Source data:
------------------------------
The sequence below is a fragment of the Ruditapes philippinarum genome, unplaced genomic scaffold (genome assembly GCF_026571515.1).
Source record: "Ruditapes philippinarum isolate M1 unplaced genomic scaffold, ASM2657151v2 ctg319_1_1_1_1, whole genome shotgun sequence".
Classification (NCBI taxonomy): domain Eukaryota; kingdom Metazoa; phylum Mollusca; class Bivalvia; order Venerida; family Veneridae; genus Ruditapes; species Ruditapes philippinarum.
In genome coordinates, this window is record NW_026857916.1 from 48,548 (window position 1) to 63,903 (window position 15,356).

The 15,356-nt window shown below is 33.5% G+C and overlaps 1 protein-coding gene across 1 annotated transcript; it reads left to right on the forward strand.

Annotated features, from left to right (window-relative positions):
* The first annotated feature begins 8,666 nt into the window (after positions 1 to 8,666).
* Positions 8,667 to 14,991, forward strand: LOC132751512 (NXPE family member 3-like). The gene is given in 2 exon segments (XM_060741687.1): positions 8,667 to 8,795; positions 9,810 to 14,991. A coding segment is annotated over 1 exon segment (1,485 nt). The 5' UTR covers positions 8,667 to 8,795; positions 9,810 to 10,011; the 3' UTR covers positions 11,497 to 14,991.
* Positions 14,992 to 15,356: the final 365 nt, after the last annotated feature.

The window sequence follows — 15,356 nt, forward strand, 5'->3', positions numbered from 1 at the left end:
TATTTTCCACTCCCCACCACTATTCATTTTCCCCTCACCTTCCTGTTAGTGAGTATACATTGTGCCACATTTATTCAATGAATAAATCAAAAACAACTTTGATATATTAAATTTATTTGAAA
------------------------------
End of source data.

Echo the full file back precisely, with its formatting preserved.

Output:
The sequence below is a fragment of the Ruditapes philippinarum genome, unplaced genomic scaffold (genome assembly GCF_026571515.1).
Source record: "Ruditapes philippinarum isolate M1 unplaced genomic scaffold, ASM2657151v2 ctg319_1_1_1_1, whole genome shotgun sequence".
Classification (NCBI taxonomy): domain Eukaryota; kingdom Metazoa; phylum Mollusca; class Bivalvia; order Venerida; family Veneridae; genus Ruditapes; species Ruditapes philippinarum.
In genome coordinates, this window is record NW_026857916.1 from 48,548 (window position 1) to 63,903 (window position 15,356).

The 15,356-nt window shown below is 33.5% G+C and overlaps 1 protein-coding gene across 1 annotated transcript; it reads left to right on the forward strand.

Annotated features, from left to right (window-relative positions):
* The first annotated feature begins 8,666 nt into the window (after positions 1 to 8,666).
* Positions 8,667 to 14,991, forward strand: LOC132751512 (NXPE family member 3-like). The gene is given in 2 exon segments (XM_060741687.1): positions 8,667 to 8,795; positions 9,810 to 14,991. A coding segment is annotated over 1 exon segment (1,485 nt). The 5' UTR covers positions 8,667 to 8,795; positions 9,810 to 10,011; the 3' UTR covers positions 11,497 to 14,991.
* Positions 14,992 to 15,356: the final 365 nt, after the last annotated feature.

The window sequence follows — 15,356 nt, forward strand, 5'->3', positions numbered from 1 at the left end:
TATTTTCCACTCCCCACCACTATTCATTTTCCCCTCACCTTCCTGTTAGTGAGTATACATTGTGCCACATTTATTCAATGAATAAATCAAAAACAACTTTGATATATTAAATTTATTTGAAA